I will work a crib or deadfalls from top to bottom, beginning just under the surface and keeping the jigging motion tight. I then let out more line to work farther down, still raising and lowering the jig with short lifts. Many times you will have to do this all the way down to bottom and even through tangles of limbs and branches.
If I get a strike about five feet from the base of the wood, I know to be ready for the next bite at the same depth.
Sometimes, however, crappies will only bite a jig/minnow dangled six inches or less from wood. If the bait was out even just a foot they wouldn't come get it. Be prepared for such finicky slabs. Although this is not the norm, it is a common situation after a cold front. For some strange reason and probably a good one, (if it did not occur there would be no crappies left), crappies turn completely negative. If this happens, sometimes the bait needs to literally bump the wood, then be prepared to donate to the tackle shops, as you will lose your share of jigs.
On cloudy days or days with unsettled weather, sometimes the fish might swim out a little. However, I really can't recall that many early spring days when the crappies were that willing to move out more than several yards from wood cover to take any lure.
Another approach that is especially good for our younger or less experienced fisher-people, in shallow water six feet or less, is to cast a 16th oz. Northland Tackle jig that has a fixed float two or three feet above the jig. Let it sit for a short time, then jig the rod back a few times. This causes the float to glide and stop, with the jig swinging back and forth and up and down under the water.
The fall of the jig after a cast and an ensuing side-to-side jigging motion can bring wood-holding crappies up to take the bait. Even before the float comes to a complete stop, crappies will grab this pendulum-swinging jig. Bear in mind, however, because crappies see only in front, to the side and up, anything under them will not be noticed. Start high, feather down and don't go too deep.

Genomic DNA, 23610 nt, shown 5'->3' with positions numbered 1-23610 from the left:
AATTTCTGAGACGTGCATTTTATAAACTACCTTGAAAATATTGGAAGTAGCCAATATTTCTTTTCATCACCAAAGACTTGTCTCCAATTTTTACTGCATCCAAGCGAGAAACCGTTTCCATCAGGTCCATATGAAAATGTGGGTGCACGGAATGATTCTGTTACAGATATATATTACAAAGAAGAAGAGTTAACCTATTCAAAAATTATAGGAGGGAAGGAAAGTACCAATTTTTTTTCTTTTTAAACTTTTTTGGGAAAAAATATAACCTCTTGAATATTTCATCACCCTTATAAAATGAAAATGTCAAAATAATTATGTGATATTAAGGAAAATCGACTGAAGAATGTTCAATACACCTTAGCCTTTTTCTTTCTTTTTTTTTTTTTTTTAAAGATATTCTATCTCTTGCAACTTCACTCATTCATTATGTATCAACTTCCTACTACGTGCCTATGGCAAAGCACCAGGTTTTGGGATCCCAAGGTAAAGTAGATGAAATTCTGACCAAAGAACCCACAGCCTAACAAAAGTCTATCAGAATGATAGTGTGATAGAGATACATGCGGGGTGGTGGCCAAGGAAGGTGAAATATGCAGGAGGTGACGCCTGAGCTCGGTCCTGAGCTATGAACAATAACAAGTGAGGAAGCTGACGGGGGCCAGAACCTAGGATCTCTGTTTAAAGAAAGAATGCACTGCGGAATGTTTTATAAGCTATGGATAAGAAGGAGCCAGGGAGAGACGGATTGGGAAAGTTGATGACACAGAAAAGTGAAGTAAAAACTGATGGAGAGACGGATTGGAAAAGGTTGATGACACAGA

More than anything keep it simple. Look for wood and then entice crappies from their cover. If you do find them and get to catch them, remember how fragile their ecosystem really is. Take only what you need to eat, catch and release the big ones. Think back to how many of our great panfish lakes currently either do not have many big ones any more or there are too many little ones. A fish caught and cleaned and eaten can never be caught again.
Walt Disney might have his "Wonderful World of Color" and Louis Armstrong might have sung about how "It's a Wonderful World" and "knock on wood" might be a good luck talisman, but only those of us who have caught these sparkling black and ivory crappies and witnessed how they slice their way to the surface in the cold prespawn water know the thrill of finding this "wonderful world of wood" that houses these awesome fish.
Be safe, have fun and leave some for tomorrow and beyond.
Charlie Worrath is a full time fishing guide from Deer River, MN.
He may be contacted at: (218) 246-2159.
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Charlie Worrath talks early season walleye for the television program Jason Mitchell Outdoors on Lake Winnibigoshish in northern Minnesota. (watch the video)